Release Date: 5/4/2015 12:00:00 AM
CAMDEN, Maine—Though still in its infancy, the Islesboro Crossing for LifeFlight fundraising swim has already gained recognition as a top-notch event from athletes and volunteers alike who want to be a part of something inspiring on the coast of Maine. In just two years, the event has raised more than $125,000, all to support Maine’s only statewide critical care transport service.
The 3rd annual Islesboro Crossing
is scheduled for Saturday, August 29 at 7am. Swimmers will start at Point Lookout Resort’s beach in Lincolnville and finish just north of the Grindle Point Lighthouse on Islesboro. This year’s event has already garnered generous support from Point Lookout Resort, Camden National Bank and Maine Magazine.
“LifeFlight is a valuable resource for people and communities throughout Maine, and we’re pleased we can help them,” said Greg Dufour, president and chief executive officer, Camden National Bank. “The 3rd
annual Islesboro Crossing will both support the need for critical care transport services and showcase a great venue in Penobscot Bay.”
“The generous support from Camden National illustrates their long-term commitment to the people of Maine,” said Thomas Judge, LifeFlight’s executive director. “This community-based philosophy of giving back is deeply embedded in the culture of Camden National Bank.”
Every year, LifeFlight helps more and more critically ill and injured residents and visitors to Maine regardless of their ability to pay. Last year, the annual number topped 1,600, with a total of more than 18,000 since operations began in 1998. The nonprofit, statewide emergency medical helicopter service is a lifeline for Maine’s remote and rural communities, but it relies on private donations from individuals, businesses and foundations to stay in the air.
“We are proud to be part of this event, to help LifeFlight raise awareness and tell their incredible story of heroism that happens each time they take to the air,” said Elizabeth Quaglieri, assistant publisher of Maine magazine.
Last year’s event attracted 60 swimmers, each with his or her own personal kayak or paddleboard escort, and an additional 25 volunteers and sponsors. This year, more than two dozen swimmers have already committed to make the journey across the channel and raise much needed funds from their own communities, all of which goes to ensure everyone in Maine has access to the critical care they need, when they need it.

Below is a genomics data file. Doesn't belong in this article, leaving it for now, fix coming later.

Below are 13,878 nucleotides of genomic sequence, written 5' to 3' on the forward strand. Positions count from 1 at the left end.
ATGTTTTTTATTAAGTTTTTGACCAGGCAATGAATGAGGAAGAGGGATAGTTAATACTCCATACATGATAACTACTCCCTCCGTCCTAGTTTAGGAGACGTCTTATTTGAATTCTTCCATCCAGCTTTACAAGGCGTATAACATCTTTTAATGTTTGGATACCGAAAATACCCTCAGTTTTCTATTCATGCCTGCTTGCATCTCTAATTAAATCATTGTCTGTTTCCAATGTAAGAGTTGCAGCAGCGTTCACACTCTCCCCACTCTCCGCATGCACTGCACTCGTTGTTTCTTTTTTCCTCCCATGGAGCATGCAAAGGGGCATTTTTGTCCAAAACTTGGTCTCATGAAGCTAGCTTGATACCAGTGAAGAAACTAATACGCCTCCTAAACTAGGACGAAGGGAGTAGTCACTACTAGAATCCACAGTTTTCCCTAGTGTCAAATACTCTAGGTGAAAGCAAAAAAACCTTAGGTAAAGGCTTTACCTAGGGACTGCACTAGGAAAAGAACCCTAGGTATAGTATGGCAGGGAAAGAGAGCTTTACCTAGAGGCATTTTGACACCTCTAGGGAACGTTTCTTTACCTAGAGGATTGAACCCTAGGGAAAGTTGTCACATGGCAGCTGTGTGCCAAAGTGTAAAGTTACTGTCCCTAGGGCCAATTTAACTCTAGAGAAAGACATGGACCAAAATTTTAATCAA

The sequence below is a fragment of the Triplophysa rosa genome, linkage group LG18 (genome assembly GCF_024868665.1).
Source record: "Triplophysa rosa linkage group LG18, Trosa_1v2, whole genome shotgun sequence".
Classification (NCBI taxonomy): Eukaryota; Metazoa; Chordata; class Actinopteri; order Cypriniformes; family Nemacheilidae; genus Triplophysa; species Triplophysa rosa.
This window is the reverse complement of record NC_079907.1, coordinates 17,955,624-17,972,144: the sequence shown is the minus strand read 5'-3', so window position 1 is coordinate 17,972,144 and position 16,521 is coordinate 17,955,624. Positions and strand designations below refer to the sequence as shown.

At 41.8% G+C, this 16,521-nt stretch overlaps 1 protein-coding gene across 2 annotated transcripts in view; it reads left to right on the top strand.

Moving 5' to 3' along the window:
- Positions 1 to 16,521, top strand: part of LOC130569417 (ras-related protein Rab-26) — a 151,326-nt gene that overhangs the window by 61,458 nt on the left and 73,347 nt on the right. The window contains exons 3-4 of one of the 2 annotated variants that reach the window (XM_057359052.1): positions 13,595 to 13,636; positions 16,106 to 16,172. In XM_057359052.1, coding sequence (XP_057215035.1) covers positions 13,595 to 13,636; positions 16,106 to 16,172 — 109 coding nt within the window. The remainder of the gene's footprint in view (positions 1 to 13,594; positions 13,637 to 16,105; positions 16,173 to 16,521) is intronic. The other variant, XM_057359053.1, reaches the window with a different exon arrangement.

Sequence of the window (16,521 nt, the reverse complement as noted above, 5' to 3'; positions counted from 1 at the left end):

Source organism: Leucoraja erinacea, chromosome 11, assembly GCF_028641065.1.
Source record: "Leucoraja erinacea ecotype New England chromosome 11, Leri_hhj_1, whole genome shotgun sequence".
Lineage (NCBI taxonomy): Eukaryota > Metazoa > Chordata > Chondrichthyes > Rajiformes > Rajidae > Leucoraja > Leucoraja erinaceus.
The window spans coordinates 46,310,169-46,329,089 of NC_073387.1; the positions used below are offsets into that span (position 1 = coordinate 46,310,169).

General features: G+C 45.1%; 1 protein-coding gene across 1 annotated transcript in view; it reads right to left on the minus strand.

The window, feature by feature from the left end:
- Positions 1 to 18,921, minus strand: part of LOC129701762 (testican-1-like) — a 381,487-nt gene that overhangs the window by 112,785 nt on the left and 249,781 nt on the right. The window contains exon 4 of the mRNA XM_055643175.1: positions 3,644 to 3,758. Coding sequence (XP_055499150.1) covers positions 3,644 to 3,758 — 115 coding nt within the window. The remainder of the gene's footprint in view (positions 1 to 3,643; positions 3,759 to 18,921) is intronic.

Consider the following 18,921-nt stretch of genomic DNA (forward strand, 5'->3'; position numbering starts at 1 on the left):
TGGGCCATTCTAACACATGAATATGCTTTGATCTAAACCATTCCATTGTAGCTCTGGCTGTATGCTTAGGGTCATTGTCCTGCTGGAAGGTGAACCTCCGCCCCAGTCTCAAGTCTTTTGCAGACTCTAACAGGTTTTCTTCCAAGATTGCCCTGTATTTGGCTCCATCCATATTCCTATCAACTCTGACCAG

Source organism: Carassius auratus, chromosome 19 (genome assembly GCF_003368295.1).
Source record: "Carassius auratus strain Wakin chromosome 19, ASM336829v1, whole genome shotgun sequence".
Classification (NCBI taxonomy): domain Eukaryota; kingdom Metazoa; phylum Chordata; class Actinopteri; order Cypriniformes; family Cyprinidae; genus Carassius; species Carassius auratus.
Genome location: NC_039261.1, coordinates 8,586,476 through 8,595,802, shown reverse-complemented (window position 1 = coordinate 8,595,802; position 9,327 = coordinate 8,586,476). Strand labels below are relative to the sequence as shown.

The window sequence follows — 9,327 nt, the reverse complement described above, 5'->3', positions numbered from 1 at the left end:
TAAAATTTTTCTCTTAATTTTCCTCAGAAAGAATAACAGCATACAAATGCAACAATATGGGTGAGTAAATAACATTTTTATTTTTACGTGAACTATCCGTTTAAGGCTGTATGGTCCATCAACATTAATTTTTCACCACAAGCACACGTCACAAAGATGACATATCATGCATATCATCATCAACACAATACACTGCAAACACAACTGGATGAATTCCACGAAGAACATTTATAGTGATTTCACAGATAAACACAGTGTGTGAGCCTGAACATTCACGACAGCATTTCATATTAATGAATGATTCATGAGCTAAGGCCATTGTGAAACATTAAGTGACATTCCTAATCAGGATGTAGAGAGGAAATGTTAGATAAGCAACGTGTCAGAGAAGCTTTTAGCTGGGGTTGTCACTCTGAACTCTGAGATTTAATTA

annual event will once again feature an athlete dinner on Friday evening at Point Lookout Resort, as well as a community gathering Saturday morning to welcome swimmers on Islesboro from approximately 8am to 11am. If available, a LifeFlight helicopter may also make an appearance on Islesboro.
“Point Lookout is honored to be able to host this event and help provide swimmers with a bird’s eye view of their upcoming challenge during the opening ceremony,” said David Tassoni, Senior Vice President of Operations at athenahealth, which owns Point Lookout.
Experienced swimmers, along with volunteers and sponsors, who would like to take part in the 2015 edition of the Islesboro Crossing should register today
. The deadline to sign up is August 22 and the entrance fee per swimmer is $125 (participants can raise it or pay it themselves). Additional fundraising incentives are also being offered, including LifeFlight hats, coffee and personalized sweatshirts. For further details on the swim, contact the LifeFlight Foundation at 207-230-7092.
LifeFlight of Maine is an independent 501(c)(3) non-profit air medical and critical care transport organization. LifeFlight helicopters, flying at 165 miles per hour, bring lifesaving critical care professionals and equipment directly to the patient. It also provides advanced emergency medical training to Maine’s hospitals, emergency medical services (EMS) and public safety agencies. Overseen by 21 physicians, LifeFlight cared for more than 1,600 critically ill and injured patients last year. Since its inception in 1998, LifeFlight has transported more than 18,000 patients from every hospital and nearly all of Maine’s communities and islands.